The study was conducted to describe the drug utilization pattern among hypertensive and diabeties mellitus patients patients in a tertiary care setting. A cross sectional prospective study was conducted
between 2017-2019 on randomly selected 740 patiens suggering from hypertension and diabetes mellitus at a tertiary care hospital in North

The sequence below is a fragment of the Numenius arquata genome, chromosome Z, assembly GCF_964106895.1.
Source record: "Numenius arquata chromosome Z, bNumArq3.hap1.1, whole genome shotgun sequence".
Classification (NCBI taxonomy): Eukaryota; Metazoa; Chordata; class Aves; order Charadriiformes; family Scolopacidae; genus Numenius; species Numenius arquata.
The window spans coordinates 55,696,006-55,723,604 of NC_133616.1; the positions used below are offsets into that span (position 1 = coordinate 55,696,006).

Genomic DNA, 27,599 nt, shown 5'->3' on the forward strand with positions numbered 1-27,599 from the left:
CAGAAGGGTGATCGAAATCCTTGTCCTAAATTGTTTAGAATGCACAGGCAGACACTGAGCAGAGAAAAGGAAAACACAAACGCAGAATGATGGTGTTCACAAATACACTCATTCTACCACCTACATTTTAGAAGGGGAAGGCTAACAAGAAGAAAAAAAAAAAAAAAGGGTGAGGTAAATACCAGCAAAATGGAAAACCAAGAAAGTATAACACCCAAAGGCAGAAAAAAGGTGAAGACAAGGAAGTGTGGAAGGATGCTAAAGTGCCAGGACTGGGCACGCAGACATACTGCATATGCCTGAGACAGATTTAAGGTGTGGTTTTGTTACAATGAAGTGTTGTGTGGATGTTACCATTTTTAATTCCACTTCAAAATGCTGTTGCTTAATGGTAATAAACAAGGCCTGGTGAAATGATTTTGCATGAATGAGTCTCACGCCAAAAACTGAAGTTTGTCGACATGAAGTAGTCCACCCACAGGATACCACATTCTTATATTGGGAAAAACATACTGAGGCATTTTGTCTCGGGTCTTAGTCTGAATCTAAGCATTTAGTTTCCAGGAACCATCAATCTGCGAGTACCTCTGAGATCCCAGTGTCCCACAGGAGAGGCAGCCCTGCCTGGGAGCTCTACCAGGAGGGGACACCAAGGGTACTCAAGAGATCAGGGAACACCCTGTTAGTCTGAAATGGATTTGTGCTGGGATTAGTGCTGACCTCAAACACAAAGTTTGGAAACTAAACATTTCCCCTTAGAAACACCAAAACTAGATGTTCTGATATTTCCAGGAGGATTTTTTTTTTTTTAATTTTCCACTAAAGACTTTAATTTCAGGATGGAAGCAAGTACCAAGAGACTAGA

India. The study reaveled that diuretics were the most frequently prescribed anti-hypertensive class (49.4%), followed by centrally acting agents (13.3%), calcium channel blockers (20%), angiotensine converting enzyme (ACE) inhibitors (9.6%) and beta blockers (1.9%). Aspirin was the most frequently prescribed adjoining non-antihypertensive drugs (39.7%), followed by anxiolytics (23.6%), other non-steroidal anti-inflammatory drugs (NSAIDs) (14.8%). Diabetes mellitus was observed to be highest in patients with the age group of 60-70 years, affecting 66% males and 34% females. Among the participants (84%) were already on treatment for diabetes while (16%) were diagnosed at the time of admission. We observed that (54%) patients were treated with insulin + oral hypoglycemic agents, (26%) were treated with only Insulin while (20%) patients were prescribed only oral hypoglycemic agents. The most common comorbid conditions observed by us were hypertension, chronic renal disease, diabetic foot, septicemia, urinary tract infections and other susceptible infections. To conclude, the study reveals that Metformin continues to be the choice of oral hypoglycemic agents with least adverse effects and insulin was used to treat uncontrolled state, where physicians have greatly considered the socio-economic status while prescribing whichis obvious with least use of costly insulin preparations.